If you operate a rental property in British Columbia, you will want to be regularly following the Provincial Government’s annual rental increase allowance rate.
For 2020, the rental increase allowance is 2.6%.
As a landlord, rental increases are what allows you to make proper capital expenditures to maintain your property in a state of good repair. A failure to keep on top of these changes can result in less personal income. However, more importantly, it can also cause a decline in available revenue for the general operation of the property. As a business owner that will want to respond to the needs of your customer (the tenant), regular, appropriate, rate increases need to be factored into the property’s operating budget.
For Quick Reference
Every year, in September, the Residential Tenancy Branch sets the increase allowance for the following year.
Last week, the RTB announced 2.6% for the year 2020, down somewhat from 2018’s 4.0% and 2017’s 3.7%. A list of historic annual rates is available here.They follow the instructions and formula provided in Section 22 of the Residential Tenancy Regulations. Which states:
Annual rent increase
- 22 (1) In this section, “inflation rate” means the 12-month average percent change in the all-items Consumer Price Index for British Columbia ending in the July that is most recently available for the calendar year for which a rent increase takes effect.
- (2) For the purposes of section 43 (1) (a) of the Act [amount of rent increase], a landlord may impose a rent increase that is no greater than the percentage amount calculated as follows: percentage amount = inflation rate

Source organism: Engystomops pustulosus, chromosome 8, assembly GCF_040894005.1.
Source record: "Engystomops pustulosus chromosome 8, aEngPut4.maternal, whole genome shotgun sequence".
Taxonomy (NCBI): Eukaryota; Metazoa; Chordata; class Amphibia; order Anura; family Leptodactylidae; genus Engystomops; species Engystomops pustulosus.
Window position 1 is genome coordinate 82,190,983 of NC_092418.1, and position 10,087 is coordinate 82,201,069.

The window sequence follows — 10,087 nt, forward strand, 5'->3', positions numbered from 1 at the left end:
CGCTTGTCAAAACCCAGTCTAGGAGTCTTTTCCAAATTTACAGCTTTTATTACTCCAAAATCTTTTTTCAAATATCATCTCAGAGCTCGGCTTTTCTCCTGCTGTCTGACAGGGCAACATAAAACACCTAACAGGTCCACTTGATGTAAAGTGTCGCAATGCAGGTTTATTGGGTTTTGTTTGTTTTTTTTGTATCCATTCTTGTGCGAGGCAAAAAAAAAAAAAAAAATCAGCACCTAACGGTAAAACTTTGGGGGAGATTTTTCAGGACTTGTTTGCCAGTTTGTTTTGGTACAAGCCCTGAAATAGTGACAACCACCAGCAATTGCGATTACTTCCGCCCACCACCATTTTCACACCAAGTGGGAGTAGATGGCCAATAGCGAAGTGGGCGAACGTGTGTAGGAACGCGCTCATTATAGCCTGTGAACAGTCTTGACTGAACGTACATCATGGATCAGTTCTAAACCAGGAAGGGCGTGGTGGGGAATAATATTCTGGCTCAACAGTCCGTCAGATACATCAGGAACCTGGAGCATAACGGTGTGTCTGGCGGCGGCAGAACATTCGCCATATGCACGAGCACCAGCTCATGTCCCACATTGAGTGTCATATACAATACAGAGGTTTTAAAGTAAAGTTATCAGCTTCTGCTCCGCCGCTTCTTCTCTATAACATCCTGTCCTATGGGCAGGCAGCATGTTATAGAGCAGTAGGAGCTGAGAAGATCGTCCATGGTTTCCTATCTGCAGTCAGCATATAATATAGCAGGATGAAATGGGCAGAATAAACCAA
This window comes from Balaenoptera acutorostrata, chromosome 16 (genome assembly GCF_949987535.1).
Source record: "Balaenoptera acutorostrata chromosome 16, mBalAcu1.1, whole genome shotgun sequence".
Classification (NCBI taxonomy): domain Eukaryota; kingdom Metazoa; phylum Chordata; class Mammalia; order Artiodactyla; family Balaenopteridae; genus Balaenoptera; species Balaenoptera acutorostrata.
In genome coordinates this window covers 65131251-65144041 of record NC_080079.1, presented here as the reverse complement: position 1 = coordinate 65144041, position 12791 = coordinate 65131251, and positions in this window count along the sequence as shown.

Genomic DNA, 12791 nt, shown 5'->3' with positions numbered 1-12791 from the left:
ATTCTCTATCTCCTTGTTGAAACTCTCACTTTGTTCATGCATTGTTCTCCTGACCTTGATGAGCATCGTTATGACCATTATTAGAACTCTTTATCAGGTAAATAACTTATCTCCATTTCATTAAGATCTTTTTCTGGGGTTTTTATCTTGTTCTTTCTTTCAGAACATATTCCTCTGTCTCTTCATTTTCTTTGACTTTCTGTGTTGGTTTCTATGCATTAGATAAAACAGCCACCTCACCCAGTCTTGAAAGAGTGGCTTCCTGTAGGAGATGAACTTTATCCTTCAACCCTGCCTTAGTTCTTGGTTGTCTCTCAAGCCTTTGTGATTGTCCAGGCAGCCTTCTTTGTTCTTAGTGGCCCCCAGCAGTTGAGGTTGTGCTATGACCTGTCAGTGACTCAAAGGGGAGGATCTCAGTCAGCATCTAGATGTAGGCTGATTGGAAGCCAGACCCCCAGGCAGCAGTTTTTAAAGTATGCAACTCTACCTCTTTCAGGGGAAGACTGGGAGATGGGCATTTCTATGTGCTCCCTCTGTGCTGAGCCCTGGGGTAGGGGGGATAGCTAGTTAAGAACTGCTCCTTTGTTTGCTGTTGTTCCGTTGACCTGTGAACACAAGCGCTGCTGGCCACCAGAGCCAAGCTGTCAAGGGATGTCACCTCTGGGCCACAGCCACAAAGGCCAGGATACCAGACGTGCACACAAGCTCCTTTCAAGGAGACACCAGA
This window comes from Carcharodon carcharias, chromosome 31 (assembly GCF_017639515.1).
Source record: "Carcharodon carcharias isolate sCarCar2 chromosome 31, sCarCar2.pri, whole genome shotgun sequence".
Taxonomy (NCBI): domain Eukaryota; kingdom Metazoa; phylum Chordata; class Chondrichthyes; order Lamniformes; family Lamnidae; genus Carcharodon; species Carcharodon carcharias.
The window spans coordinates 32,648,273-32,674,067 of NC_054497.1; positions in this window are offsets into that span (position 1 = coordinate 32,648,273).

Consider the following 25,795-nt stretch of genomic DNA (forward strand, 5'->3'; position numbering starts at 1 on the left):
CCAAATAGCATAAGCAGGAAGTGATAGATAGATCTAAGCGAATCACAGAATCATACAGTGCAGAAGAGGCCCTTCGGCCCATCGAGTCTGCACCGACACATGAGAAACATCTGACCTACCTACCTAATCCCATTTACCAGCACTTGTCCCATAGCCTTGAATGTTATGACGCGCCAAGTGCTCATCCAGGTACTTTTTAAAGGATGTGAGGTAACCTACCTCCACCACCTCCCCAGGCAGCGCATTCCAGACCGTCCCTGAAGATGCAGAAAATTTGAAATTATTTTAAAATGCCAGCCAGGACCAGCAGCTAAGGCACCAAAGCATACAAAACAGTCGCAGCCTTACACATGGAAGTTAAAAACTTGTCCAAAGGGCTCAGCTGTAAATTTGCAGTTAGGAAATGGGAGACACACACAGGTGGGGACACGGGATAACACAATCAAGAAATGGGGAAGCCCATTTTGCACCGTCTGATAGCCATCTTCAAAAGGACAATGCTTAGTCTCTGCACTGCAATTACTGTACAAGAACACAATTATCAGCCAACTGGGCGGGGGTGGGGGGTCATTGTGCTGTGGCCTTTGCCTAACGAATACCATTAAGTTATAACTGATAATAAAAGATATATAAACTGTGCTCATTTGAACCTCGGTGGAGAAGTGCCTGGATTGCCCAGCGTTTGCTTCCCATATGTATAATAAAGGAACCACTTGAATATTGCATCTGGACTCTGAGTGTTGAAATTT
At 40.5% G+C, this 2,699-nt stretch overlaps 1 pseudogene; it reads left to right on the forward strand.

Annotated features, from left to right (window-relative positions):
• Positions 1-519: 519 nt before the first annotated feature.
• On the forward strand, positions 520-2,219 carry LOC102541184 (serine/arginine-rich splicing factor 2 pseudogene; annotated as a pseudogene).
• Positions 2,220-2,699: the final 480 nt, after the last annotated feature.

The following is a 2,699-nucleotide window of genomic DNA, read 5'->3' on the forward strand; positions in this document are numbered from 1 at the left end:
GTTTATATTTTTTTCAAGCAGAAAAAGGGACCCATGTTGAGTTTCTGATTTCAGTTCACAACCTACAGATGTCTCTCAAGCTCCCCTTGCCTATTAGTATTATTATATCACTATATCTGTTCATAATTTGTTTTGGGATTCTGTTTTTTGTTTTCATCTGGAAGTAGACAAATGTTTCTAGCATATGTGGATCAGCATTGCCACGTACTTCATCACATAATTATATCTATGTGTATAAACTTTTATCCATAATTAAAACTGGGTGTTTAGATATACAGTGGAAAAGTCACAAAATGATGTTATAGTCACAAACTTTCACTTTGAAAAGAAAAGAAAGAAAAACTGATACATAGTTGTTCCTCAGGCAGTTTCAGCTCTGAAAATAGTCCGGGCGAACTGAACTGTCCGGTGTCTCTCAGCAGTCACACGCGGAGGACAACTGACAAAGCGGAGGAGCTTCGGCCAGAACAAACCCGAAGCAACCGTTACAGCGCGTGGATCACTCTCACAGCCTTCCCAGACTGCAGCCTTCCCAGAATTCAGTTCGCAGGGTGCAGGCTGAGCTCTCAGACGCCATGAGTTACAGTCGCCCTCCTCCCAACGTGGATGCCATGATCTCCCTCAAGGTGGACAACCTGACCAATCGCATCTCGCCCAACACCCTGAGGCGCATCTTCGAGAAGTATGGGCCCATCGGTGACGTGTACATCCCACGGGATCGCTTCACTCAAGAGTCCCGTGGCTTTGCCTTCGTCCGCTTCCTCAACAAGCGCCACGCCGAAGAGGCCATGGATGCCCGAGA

Applying a Rate Increase
Rental increases are limited to once every twelve-months and formal notice must be given three months before the raise takes effect. Landlords must use this form when advising tenants of a rate change. If possible, try to inform your tenant in person and hand-deliver the notice to ensure receipt. To guarantee everything goes smoothly, consider delivering the form in advance of the three-month window.
If you failed to implement a rental increase in a given year, you are not permitted to add it retroactively or cumulatively. For example, if you haven’t increased the rent for 36 months, you are only able to add the 2.6% allowable in 2020 to the current rental rate. And, of course, only after advising the tenant three-months in advance.
If you want to want to check the calculation, the BC Government has provided a convenient online calculator to help walk you through it.
If you have had to make an unexpected capital expenditure on your property, you can apply for an above-rate-increase. However, it’s important to remember that each above-rate case is arbitrated independently. Approval is often determined on whether the landlord has had to complete significant repairs or renovations to the property that could not have been foreseen under reasonable circumstances. Neglecting to increase the rate year-over-year is not considered grounds for such an increase. If you elect to petition for an above-rate-increase, the form can be downloaded here.
If you have further questions about applying rental rate increases, get in touch. Bolld Property Management has years of experience in the BC market and can assist you in navigating the intricacies of changing government policy.